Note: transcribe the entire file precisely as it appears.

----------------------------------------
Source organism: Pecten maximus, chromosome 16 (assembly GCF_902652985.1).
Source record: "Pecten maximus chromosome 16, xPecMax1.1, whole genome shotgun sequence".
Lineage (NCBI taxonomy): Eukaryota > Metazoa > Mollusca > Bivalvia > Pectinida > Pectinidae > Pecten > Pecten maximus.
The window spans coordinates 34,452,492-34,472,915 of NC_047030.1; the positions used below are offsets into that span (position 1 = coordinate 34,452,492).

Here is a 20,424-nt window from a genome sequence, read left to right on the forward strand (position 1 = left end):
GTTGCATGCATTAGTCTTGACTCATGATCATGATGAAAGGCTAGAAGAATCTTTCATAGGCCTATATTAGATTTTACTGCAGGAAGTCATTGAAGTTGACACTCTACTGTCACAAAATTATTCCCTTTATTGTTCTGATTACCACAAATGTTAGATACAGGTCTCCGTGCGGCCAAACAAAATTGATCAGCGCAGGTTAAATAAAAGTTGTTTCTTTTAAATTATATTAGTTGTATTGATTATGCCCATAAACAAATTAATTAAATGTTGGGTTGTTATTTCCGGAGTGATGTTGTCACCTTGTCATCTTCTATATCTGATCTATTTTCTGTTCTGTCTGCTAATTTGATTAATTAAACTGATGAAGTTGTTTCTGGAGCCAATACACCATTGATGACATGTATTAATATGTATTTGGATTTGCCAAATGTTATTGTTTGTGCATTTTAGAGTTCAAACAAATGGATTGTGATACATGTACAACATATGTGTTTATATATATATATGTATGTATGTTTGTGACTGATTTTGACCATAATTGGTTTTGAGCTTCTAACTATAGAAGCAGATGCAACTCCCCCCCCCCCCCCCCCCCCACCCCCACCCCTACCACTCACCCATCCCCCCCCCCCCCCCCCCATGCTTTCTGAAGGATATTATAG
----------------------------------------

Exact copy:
Source organism: Pecten maximus, chromosome 16 (assembly GCF_902652985.1).
Source record: "Pecten maximus chromosome 16, xPecMax1.1, whole genome shotgun sequence".
Lineage (NCBI taxonomy): Eukaryota > Metazoa > Mollusca > Bivalvia > Pectinida > Pectinidae > Pecten > Pecten maximus.
The window spans coordinates 34,452,492-34,472,915 of NC_047030.1; the positions used below are offsets into that span (position 1 = coordinate 34,452,492).

Here is a 20,424-nt window from a genome sequence, read left to right on the forward strand (position 1 = left end):
GTTGCATGCATTAGTCTTGACTCATGATCATGATGAAAGGCTAGAAGAATCTTTCATAGGCCTATATTAGATTTTACTGCAGGAAGTCATTGAAGTTGACACTCTACTGTCACAAAATTATTCCCTTTATTGTTCTGATTACCACAAATGTTAGATACAGGTCTCCGTGCGGCCAAACAAAATTGATCAGCGCAGGTTAAATAAAAGTTGTTTCTTTTAAATTATATTAGTTGTATTGATTATGCCCATAAACAAATTAATTAAATGTTGGGTTGTTATTTCCGGAGTGATGTTGTCACCTTGTCATCTTCTATATCTGATCTATTTTCTGTTCTGTCTGCTAATTTGATTAATTAAACTGATGAAGTTGTTTCTGGAGCCAATACACCATTGATGACATGTATTAATATGTATTTGGATTTGCCAAATGTTATTGTTTGTGCATTTTAGAGTTCAAACAAATGGATTGTGATACATGTACAACATATGTGTTTATATATATATATGTATGTATGTTTGTGACTGATTTTGACCATAATTGGTTTTGAGCTTCTAACTATAGAAGCAGATGCAACTCCCCCCCCCCCCCCCCCCCCACCCCCACCCCTACCACTCACCCATCCCCCCCCCCCCCCCCCCATGCTTTCTGAAGGATATTATAG